Who’s Afraid of Conceptual and Minimalist Art?

Benni Efrat, Curved Paper, 1966, double sided print
Benni Efrat, Curved Paper, 1966, double sided print

Certainly not American-Israeli Professor Michael Adler whose 50 piece art collection covering a period between the 1960 and 1990s, donated to the Herzliya Museum of Contemporary Art six years ago, is currently on display. In focus is an underrated but truly significant period in Israeli art when some dozen young Israelis, despite resistance from the local art establishment, turned to conceptual (ideas) art, sometimes with a socio-political slant. Or else they took Minimalism – an art that eliminated all non-essential features – as their starting point. Many of them found inspiration in the New York art scene. In fact the majority of artists featured in this collection – among them Buky Schwartz, Benni Efrat, Joshua Neustein, Michael Gitlin, Nahum Tevet and Pinchas Cohen Gan – lived for longer or shorter periods in that city. Some of them still do.

At the heart of this exhibition, and providing crucial background material, is a new video The Object, The Precious Object, (52 min., director and creator: Wendy Berlin Shafir.) For this film, Shafir interviewed some of the artists whose work is in the Adler collection, as well as art historian Gideon Ofrat. Their memories of those times is interspersed with photo documentation of the events or happenings that they organized, in an effort to move art on and away from its traditional path.

During the 1970 interest in the displacement of Nature, or a rethinking of its qualities, led to the creation of many original installations, most of them requiring the spectator to exercise his/her imagination. Thus, Neustein’s Road Piece, an indoor landscape shown at the Tel Aviv Museum, which was contrived from bales of straw and the sounds of passing traffic. Or else his Jerusalem River Project constructed (in conjunction with Georgette Battle and Gerard Marx,) along a dry wadi in the Kidron Valley where loudspeakers reproduced the swish of rushing water, inviting passersby to conjure up the presence of a mythical river.

Clearly nothing tangible remains of these temporary works. But in the Adler Collection there are a number of exhibits that relate to some other memorable activities. Like the softly tinted colored paper from Efrat’s Fading series (1974) that was gradually exposed to the sun over a 24- hour period. This method captured the special bleaching quality of Israeli light in an even truer way than that achieved by the lyrical abstract painters who dominated Israeli art at mid 20th century Israeli art. (One or two works by Yosef Zaritsky and Avigdor Stematsky, leaders of this movement, are included in the Adler collection).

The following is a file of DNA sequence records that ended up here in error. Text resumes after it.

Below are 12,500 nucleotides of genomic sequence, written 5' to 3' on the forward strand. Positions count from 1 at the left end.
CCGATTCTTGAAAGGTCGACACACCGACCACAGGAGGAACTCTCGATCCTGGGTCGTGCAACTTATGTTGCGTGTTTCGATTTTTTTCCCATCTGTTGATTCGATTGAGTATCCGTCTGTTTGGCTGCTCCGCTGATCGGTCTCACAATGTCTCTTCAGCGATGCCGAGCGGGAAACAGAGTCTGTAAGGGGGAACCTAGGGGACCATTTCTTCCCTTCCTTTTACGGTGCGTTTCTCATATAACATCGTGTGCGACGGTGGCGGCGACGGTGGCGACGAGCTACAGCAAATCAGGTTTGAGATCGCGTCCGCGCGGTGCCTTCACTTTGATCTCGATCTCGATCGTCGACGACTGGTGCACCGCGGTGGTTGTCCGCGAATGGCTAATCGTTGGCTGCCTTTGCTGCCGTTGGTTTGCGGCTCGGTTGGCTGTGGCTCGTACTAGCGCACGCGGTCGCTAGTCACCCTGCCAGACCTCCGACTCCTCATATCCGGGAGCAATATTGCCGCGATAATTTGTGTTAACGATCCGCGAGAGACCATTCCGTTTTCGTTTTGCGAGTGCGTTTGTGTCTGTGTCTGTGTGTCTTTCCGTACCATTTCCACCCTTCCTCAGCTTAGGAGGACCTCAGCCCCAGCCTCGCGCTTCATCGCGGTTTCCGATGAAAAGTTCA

Efrat’s works on paper and mixed media feature prominently in the Adler Collection Like many of his colleagues, he was aiming to extend the parameters of drawing, producing lines and shapes by ripping, cutting and folding his materials. The questions this group posed related to the function of a particular surface or material, the meaning of a mark or a line. In every case, the process of making art, not the end-point, assumed the utmost importance.  The belief was that every stage in the production of an art object should be revealed, not hidden or disguised.

One of the more intriguing paper works in this collection, and a late addition to it, is a piece from Neustein’s Magnetic Field series (1996) that comprises magnetic strips affixed to one side of a paper by means of iron fillings attached to the other side. This is in fact a work in progress: as the filings rust and fall away, so do the strips that they held in place.  The result: an image in a constant state of flux.

Michael Gross, House in the Kibbutz, 1978
Michael Gross, House in the Kibbutz, 1978

In some ways the painters Larry Abramson and Michael Gross, are odd men out here. Neither looked to New York for inspiration. Michael Gross, born in Tiberias (d. 2004) came from a family that had lived for six generations in the Galilee; Abramson (b. South Africa) has lived, worked and taught in Jerusalem since 1961. In both instances it is true that the objects that appear in their paintings appear to be bared down to the minimum. But through the use of broad and luminous color fields, they both, each in different ways, project a sense of space and light and a spiritual dimension that goes far beyond what is meant, or expected, from strict Minimalism.

The question remains why Michael Adler opted to collect Conceptual and Post-Minimalist works by these Israeli artists. In conversation with Dalia Levin, Herzliya Museum’s director, at the time of his donation, he  admitted that he was  drawn particular to the ‘echoes of logical thought and philosophical issues’ in their work, similar to those that occupied him as a Professor of Economics.
In conclusion, it is good to see this collection displayed once again in the Museum. Last time, in 2008, it was shown together with works of young Israeli artists. Now, it stands alone and can be appreciated more fully. Understanding the aims of this group has also been made far easier with the addition of Shafir’s video which, one hopes, will find a permanent place in the Adler Collection.

Herzliya Museum of Contemporary art, 4 Ha’banim St., Herzliya